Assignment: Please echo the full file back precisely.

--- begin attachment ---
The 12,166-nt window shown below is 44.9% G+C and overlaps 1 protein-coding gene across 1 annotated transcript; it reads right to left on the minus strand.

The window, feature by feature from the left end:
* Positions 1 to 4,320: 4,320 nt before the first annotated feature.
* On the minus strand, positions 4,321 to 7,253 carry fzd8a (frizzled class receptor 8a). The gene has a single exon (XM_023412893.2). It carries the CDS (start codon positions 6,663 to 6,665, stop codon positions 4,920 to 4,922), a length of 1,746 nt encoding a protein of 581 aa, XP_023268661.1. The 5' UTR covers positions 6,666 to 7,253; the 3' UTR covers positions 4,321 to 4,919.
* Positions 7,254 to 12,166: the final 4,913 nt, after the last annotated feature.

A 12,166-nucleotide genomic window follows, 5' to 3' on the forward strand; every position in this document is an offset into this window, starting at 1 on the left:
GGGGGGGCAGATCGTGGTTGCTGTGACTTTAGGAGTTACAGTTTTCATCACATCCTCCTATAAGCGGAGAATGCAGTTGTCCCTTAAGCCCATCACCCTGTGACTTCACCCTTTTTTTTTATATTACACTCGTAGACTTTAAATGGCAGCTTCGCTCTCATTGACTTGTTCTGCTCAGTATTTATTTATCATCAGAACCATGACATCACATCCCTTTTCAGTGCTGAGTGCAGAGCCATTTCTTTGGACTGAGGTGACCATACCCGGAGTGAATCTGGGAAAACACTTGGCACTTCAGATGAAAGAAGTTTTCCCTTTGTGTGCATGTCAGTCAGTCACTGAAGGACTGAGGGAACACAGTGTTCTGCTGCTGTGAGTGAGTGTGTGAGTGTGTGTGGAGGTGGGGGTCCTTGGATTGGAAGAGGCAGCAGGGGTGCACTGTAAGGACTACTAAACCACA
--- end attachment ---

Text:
The 12,166-nt window shown below is 44.9% G+C and overlaps 1 protein-coding gene across 1 annotated transcript; it reads right to left on the minus strand.

The window, feature by feature from the left end:
* Positions 1 to 4,320: 4,320 nt before the first annotated feature.
* On the minus strand, positions 4,321 to 7,253 carry fzd8a (frizzled class receptor 8a). The gene has a single exon (XM_023412893.2). It carries the CDS (start codon positions 6,663 to 6,665, stop codon positions 4,920 to 4,922), a length of 1,746 nt encoding a protein of 581 aa, XP_023268661.1. The 5' UTR covers positions 6,666 to 7,253; the 3' UTR covers positions 4,321 to 4,919.
* Positions 7,254 to 12,166: the final 4,913 nt, after the last annotated feature.

A 12,166-nucleotide genomic window follows, 5' to 3' on the forward strand; every position in this document is an offset into this window, starting at 1 on the left:
GGGGGGGCAGATCGTGGTTGCTGTGACTTTAGGAGTTACAGTTTTCATCACATCCTCCTATAAGCGGAGAATGCAGTTGTCCCTTAAGCCCATCACCCTGTGACTTCACCCTTTTTTTTTATATTACACTCGTAGACTTTAAATGGCAGCTTCGCTCTCATTGACTTGTTCTGCTCAGTATTTATTTATCATCAGAACCATGACATCACATCCCTTTTCAGTGCTGAGTGCAGAGCCATTTCTTTGGACTGAGGTGACCATACCCGGAGTGAATCTGGGAAAACACTTGGCACTTCAGATGAAAGAAGTTTTCCCTTTGTGTGCATGTCAGTCAGTCACTGAAGGACTGAGGGAACACAGTGTTCTGCTGCTGTGAGTGAGTGTGTGAGTGTGTGTGGAGGTGGGGGTCCTTGGATTGGAAGAGGCAGCAGGGGTGCACTGTAAGGACTACTAAACCACA